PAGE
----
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Introduction to deep learning

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Introduction to Deep Learning by Zeynep Kurultay from Algorithmia

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Introduction to deep learning

  1. 1. INTRODUCTIONTO DEEP LEARNING Zeynep Su Kurultay
  2. 2. Outline ■ Modeling humans in machines ■ Introduction to neural nets ■ What makes an algorithm intelligent? ■ Learning – Supervised learning ■ Deep learning – Neural nets in detail ■ Framework discussion & sample code ■ Future
  3. 3. Modeling humans in machines
  4. 4. Modeling humans in machines But why?
  5. 5. Neural networks ■ The mammal brain is organized in a deep architecture (Serre, Kreiman, Kouh, Cadieu, Knoblich, & Poggio, 2007) (E.g. visual system has 5 to 10 levels) ■ Very popular at the beginning of 1990s but fell out of favor after it was found that they were not performing well ■ Why is it gaining power again now: Deep architectures might be able to represent some functions otherwise not efficiently representable. Breakthrough in 2006/2007 with Hinton, Bengio papers
  6. 6. Examples around us
  7. 7. Examples around us Date: November 2014
  8. 8. Examples around us
  9. 9. Examples around us
  10. 10. Examples around us
  11. 11. Examples around us Image: NasenSpray/Imgur
  12. 12. Examples around us Image: http://www.telegraph.co.uk/technology/google/11730050/deep-dream-best-images.html?frame=3370388
  13. 13. Examples around us Image: drkaugumon/Imgur
  14. 14. What makes an algorithm intelligent? Image courtesy ofToptal.com
  15. 15. What makes an algorithm intelligent?
  16. 16. Learning ■ Supervised machine learning:The program is “trained” on a pre-defined set of “training examples”, which then facilitate its ability to reach an accurate conclusion when given new data. ■ Semi-supervised machine learning:The program infers the unknown labels through “label propagation”, utilizing similarities between different examples and inferring non-existent labels from existent ones ■ Unsupervised machine learning:The program is given a bunch of data and must find patterns and relationships therein. – e.g. clustering via nearest neighbor algorithm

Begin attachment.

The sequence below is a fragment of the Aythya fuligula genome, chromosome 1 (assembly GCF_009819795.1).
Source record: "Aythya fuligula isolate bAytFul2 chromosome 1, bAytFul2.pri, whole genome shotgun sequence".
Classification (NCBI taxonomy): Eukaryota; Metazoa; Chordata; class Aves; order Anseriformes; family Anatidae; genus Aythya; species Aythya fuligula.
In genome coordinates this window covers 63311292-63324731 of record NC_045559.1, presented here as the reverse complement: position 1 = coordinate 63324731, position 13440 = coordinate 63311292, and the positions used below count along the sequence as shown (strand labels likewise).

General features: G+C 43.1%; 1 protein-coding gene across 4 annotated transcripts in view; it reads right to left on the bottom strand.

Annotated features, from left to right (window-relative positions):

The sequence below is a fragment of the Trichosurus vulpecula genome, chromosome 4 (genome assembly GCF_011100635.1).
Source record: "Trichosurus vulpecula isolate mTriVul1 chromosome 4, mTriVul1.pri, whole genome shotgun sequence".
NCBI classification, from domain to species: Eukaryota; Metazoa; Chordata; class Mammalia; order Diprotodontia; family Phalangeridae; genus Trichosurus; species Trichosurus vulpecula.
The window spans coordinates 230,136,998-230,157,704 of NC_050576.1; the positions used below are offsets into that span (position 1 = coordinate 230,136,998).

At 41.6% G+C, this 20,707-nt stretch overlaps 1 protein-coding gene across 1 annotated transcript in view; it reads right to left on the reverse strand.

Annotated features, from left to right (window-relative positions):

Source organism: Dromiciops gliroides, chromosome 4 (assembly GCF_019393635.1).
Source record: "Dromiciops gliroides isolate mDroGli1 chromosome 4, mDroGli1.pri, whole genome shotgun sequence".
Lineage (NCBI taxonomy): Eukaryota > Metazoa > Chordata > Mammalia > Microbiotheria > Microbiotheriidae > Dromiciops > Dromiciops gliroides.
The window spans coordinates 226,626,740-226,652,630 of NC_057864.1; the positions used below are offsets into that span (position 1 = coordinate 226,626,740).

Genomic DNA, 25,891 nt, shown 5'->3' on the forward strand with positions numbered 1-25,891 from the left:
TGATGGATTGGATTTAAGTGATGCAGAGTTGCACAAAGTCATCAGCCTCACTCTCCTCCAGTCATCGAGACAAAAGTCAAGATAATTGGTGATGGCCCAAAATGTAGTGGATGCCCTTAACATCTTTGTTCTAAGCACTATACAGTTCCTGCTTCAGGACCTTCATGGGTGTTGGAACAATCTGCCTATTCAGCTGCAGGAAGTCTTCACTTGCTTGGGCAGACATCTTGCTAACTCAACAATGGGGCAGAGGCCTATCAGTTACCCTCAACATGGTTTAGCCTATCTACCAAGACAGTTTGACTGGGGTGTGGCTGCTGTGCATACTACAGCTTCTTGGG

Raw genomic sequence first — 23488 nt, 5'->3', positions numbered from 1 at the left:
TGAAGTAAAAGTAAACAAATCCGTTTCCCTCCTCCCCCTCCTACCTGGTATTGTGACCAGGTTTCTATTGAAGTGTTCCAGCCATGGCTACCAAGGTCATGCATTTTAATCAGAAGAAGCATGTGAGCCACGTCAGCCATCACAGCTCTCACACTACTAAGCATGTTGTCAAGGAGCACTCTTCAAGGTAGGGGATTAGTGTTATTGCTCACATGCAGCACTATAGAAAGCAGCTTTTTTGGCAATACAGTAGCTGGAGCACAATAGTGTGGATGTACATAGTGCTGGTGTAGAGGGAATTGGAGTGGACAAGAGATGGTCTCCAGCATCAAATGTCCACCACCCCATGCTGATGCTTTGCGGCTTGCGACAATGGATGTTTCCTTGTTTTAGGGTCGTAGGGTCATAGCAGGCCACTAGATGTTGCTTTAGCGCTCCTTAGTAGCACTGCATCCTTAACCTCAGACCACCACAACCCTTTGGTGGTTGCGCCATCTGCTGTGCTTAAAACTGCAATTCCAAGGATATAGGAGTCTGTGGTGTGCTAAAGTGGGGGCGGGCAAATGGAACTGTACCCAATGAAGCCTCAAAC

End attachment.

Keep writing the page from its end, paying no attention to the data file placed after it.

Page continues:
17. 17. Supervised Learning ■ Binary classification: Does this person have that disease? ■ Regression:What is the market value of this house? ■ Multiclass classification: Digit recognition, Face recognition
  18. 18. Supervised Learning ■ Goal: Given a number of features, try to make sense out of it! ■ Example: Employee satisfaction rates – depends on ?  So, given these features in a dataset, try to predict the rate
  19. 19. Supervised Learning
  20. 20. Supervised Learning
  21. 21. Supervised Learning
  22. 22. Supervised Learning
  23. 23. Supervised Learning ■ But how do we adjust ourselves? How do we know at each step we are getting better? ■ Measurement of wrongness: Loss functions
  24. 24. Loss functions
  25. 25. Gradient descent How do we know how to “roll down the hill”? The gradient (the derivatives of the loss function over all of the individual weights of features -i.e. parameters-) tells us “which way is down”.
  26. 26. What exactly is deep learning? ■ “a network would need more than one hidden layer to be a deep network, networks with one or two hidden layers are traditional neural networks…….” ■ “in my experience, a network can be considered deep when there is at least one hidden layer.Although the term deep learning can be fuzzy, …” ■ “in my own thinking, deep is not related to the number of layers, but it talks about how hard the feature to be discovered is…….” ■ - a discussion from StackExchange
  27. 27. Deep learning ■ What is the difference? Remember the quote fromYann LeCun from before? It goes on: ■ “A pattern recognition system is like a black box with a camera at one end, a green light and a red light on top, and a whole bunch of knobs on the front…. Now, imagine a box with 500 million knobs, 1,000 light bulbs, and 10 million images to train it with. That’s what a typical Deep Learning system is.”
  28. 28. Aim: Learning features ■ Deep learning excels in tasks where the basic unit, a single pixel, a single frequency, or a single word has very little meaning in and of itself, but the combination of such units has a useful meaning. It can learn these useful combinations of values without any human intervention.
  29. 29. Aim: Learning features (convolutional neural networks)
  30. 30. Neural networks ■ An input, output, and one or more hidden layers of units/neurons/perceptrons ■ Each connection between two neurons has a weight w. Best weights can again be found with gradient descent. Image courtesy of http://ljs.academicdirect.org/A15/053_070.htm
  31. 31. Neural networks ■ Example: Input vector: [7, 1, 2]  Into the input units ■ Forward propagation ■ Activation function Image courtesy of http://ljs.academicdirect.org/A15/053_070.htm